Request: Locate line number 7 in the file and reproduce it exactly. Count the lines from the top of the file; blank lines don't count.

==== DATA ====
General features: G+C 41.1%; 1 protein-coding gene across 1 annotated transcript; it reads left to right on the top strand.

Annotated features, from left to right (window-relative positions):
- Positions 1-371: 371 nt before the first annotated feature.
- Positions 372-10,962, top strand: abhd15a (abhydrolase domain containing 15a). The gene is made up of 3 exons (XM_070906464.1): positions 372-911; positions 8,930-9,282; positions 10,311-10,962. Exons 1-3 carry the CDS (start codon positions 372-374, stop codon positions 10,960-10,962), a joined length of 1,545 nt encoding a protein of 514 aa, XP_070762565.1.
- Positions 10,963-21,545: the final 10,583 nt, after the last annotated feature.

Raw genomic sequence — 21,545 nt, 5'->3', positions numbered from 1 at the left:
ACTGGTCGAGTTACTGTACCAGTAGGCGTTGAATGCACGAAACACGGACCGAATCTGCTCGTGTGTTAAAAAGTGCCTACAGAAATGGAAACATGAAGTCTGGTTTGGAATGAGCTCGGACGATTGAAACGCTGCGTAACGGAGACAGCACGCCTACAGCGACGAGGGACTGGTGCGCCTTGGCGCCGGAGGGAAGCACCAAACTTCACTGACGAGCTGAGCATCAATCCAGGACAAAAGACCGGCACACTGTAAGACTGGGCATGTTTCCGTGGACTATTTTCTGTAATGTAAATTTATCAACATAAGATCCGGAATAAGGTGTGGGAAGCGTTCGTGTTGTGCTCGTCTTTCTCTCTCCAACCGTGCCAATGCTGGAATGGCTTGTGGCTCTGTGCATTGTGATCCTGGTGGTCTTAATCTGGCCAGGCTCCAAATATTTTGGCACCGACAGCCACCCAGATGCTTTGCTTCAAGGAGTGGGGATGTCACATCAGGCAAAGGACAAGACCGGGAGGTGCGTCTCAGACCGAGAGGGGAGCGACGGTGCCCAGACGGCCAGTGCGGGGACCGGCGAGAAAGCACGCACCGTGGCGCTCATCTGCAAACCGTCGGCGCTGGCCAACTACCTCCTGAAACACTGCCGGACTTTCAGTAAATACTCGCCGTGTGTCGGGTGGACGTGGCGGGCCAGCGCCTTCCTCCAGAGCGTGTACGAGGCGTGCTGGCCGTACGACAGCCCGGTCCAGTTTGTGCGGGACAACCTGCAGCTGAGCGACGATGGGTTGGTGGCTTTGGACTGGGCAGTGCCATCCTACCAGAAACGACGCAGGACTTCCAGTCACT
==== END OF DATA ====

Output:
ACTGGTCGAGTTACTGTACCAGTAGGCGTTGAATGCACGAAACACGGACCGAATCTGCTCGTGTGTTAAAAAGTGCCTACAGAAATGGAAACATGAAGTCTGGTTTGGAATGAGCTCGGACGATTGAAACGCTGCGTAACGGAGACAGCACGCCTACAGCGACGAGGGACTGGTGCGCCTTGGCGCCGGAGGGAAGCACCAAACTTCACTGACGAGCTGAGCATCAATCCAGGACAAAAGACCGGCACACTGTAAGACTGGGCATGTTTCCGTGGACTATTTTCTGTAATGTAAATTTATCAACATAAGATCCGGAATAAGGTGTGGGAAGCGTTCGTGTTGTGCTCGTCTTTCTCTCTCCAACCGTGCCAATGCTGGAATGGCTTGTGGCTCTGTGCATTGTGATCCTGGTGGTCTTAATCTGGCCAGGCTCCAAATATTTTGGCACCGACAGCCACCCAGATGCTTTGCTTCAAGGAGTGGGGATGTCACATCAGGCAAAGGACAAGACCGGGAGGTGCGTCTCAGACCGAGAGGGGAGCGACGGTGCCCAGACGGCCAGTGCGGGGACCGGCGAGAAAGCACGCACCGTGGCGCTCATCTGCAAACCGTCGGCGCTGGCCAACTACCTCCTGAAACACTGCCGGACTTTCAGTAAATACTCGCCGTGTGTCGGGTGGACGTGGCGGGCCAGCGCCTTCCTCCAGAGCGTGTACGAGGCGTGCTGGCCGTACGACAGCCCGGTCCAGTTTGTGCGGGACAACCTGCAGCTGAGCGACGATGGGTTGGTGGCTTTGGACTGGGCAGTGCCATCCTACCAGAAACGACGCAGGACTTCCAGTCACT